tree peony

An Early Spring: will it be roses, radishes, or both?

by Donatella de Rosa

My garden is precocious this year and I’m certain, if you are a fellow gardener here in the North East, that yours is too. Given an extremely mild winter and early spring, my internal clock is spinning and skipping and the plants in my garden are skipping along at a clip that’s leaving me much too far behind. There’s so much to do… and it feels like there’s less time to do it.

Get out the tools:

By now, [middle to end of April], I should have all my tools gathered in one spot. I always plan this chore in February so that I’ll have plenty of time to clean and oil the handles, ditto for the blades, to check for rust and broken or loose parts and lastly, sharpen any dull blades.

Along with attending to my tools, I like to check the compost pile and make sure I have enough mulch and any organic boosters I may need for the season. It helps to have everything on hand so that you won’t have to run out and buy last minute items. Since it’s the beginning of the season, you can also buy in bulk without fear of waste.

Plan, Plan, Plan:

If you’re like me, you have lots of grandiose ideas about what you’ll accomplish finally, this year… I make plans for adding new plants to older beds, moving plants to new areas, playing around with the existing combinations, putting in new beds, putting in raised vegetable beds, putting in a bog garden, a cutting garden, etc., etc.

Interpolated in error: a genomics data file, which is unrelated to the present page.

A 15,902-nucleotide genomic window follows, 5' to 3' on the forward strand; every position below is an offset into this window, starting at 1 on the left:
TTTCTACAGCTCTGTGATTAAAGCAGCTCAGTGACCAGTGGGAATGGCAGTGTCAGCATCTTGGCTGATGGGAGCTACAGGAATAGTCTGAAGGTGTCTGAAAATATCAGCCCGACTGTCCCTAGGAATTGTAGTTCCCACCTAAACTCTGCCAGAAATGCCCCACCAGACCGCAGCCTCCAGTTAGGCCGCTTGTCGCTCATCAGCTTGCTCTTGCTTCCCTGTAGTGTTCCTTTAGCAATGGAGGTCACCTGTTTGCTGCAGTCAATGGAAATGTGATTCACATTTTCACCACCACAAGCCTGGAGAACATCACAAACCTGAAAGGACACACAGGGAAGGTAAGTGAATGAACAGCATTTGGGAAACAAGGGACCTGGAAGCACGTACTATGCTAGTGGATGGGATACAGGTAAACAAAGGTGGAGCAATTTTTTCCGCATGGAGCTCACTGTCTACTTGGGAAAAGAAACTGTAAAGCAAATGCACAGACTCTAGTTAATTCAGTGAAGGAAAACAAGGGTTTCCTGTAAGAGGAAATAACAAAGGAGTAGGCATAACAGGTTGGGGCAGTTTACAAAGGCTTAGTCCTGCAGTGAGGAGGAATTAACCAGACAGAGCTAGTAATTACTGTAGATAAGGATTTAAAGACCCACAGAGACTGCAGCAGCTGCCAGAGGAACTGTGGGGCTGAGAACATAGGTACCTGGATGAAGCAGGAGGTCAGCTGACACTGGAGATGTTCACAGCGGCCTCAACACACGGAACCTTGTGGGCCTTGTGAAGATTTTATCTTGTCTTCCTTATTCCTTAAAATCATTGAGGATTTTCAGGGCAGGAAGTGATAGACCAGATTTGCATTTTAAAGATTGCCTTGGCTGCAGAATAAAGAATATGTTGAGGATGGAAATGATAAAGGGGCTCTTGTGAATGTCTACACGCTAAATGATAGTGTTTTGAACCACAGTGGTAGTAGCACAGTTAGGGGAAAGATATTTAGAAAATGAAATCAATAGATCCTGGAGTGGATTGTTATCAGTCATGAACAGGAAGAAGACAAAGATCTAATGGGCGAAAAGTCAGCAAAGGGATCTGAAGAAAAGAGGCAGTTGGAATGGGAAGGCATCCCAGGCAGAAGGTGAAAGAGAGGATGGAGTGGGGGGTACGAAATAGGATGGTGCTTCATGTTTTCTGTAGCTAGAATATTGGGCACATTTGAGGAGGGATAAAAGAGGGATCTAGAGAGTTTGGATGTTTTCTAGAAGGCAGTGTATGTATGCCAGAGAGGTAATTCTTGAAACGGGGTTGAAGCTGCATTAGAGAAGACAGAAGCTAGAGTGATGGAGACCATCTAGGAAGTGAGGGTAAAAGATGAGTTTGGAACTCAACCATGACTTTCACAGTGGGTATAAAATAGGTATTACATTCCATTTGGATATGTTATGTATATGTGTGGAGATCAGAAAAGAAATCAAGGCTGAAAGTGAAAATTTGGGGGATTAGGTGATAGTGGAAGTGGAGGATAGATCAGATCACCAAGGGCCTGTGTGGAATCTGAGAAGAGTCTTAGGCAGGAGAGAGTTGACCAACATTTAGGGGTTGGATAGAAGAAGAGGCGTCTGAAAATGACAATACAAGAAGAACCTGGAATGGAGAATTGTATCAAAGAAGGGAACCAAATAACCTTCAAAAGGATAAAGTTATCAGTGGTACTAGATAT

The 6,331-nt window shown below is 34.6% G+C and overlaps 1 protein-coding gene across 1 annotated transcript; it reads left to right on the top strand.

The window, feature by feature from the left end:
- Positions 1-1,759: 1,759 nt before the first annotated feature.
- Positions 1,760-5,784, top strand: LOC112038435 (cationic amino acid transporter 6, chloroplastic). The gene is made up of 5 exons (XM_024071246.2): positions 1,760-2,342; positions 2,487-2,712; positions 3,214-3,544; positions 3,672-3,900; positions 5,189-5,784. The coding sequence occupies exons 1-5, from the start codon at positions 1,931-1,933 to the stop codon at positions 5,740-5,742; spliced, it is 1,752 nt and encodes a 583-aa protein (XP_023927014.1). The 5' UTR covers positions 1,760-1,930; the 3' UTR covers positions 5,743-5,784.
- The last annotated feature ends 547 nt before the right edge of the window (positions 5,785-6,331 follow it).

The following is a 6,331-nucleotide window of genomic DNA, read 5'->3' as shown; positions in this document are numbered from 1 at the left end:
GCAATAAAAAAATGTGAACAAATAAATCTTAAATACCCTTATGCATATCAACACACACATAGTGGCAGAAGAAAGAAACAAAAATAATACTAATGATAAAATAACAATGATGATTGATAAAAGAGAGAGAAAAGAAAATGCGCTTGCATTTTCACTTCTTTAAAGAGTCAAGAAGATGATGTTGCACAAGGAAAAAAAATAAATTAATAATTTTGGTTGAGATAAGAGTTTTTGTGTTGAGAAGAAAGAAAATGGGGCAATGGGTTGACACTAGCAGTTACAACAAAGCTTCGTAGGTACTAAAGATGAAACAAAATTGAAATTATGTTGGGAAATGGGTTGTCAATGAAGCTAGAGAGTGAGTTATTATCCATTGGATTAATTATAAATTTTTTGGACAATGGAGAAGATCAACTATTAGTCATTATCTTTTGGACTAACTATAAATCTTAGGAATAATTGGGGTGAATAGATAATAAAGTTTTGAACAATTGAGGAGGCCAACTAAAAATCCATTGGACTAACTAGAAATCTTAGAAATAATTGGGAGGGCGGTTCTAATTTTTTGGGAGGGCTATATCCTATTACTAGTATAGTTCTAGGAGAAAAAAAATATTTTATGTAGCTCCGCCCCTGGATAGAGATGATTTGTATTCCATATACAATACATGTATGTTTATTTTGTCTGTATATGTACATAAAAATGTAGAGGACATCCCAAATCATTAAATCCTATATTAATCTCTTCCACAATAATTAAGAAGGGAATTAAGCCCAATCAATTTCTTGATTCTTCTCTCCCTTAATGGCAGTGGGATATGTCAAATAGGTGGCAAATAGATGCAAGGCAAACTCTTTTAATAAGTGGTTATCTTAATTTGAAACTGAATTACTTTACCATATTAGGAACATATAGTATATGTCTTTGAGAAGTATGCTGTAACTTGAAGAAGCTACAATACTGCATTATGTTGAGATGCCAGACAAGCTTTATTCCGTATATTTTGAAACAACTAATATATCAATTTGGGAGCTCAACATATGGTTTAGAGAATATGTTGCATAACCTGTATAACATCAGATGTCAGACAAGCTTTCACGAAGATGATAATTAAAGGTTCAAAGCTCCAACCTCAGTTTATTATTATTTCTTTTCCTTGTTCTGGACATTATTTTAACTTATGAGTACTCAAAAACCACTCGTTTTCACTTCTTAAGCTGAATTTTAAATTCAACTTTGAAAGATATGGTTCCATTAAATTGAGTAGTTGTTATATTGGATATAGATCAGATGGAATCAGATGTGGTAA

Here’s the truly difficult part; wading through my plans and lists and tossing out the plans that I know I won’t get to this year, [there’s always next year]. Then I go through what’s left and decide what my priorities are. I know from experience that even at my best, I will never, without the help of an experienced crew, finish all of the new things I’ve planned for this year’s garden. So, I must decide if I will have help this year, [little chance of that] or if I will as always, do most of the work myself and if that’s the case, what I most want to accomplish. It’s a good thing that I totally love doing this work.

Prune & Weed:

Early spring is a great time to take out any dead branches in your trees and shrubs. Some flowering shrubs can be pruned now. You must be cautious here, make sure you’re pruning a shrub that blooms on new growth not last years growth. There are various hydrangeas, among others, that fall into one or the other category. Buddleia, Russian Sage and Caryopteris can all be pruned now with impunity. Don’t forget to cut down those ornamental grasses you left up for winter interest and if you have a hedge that needs trimming, this would be a good time.

This is also a great time to start weeding. You can stop weeds from getting ahead of you if you pull them out now before they get established. And now’s the time to get rid of any invasive plants that made there way into your garden, or anywhere else on your property.

And so it begins…


photographs taken by the author, in her garden



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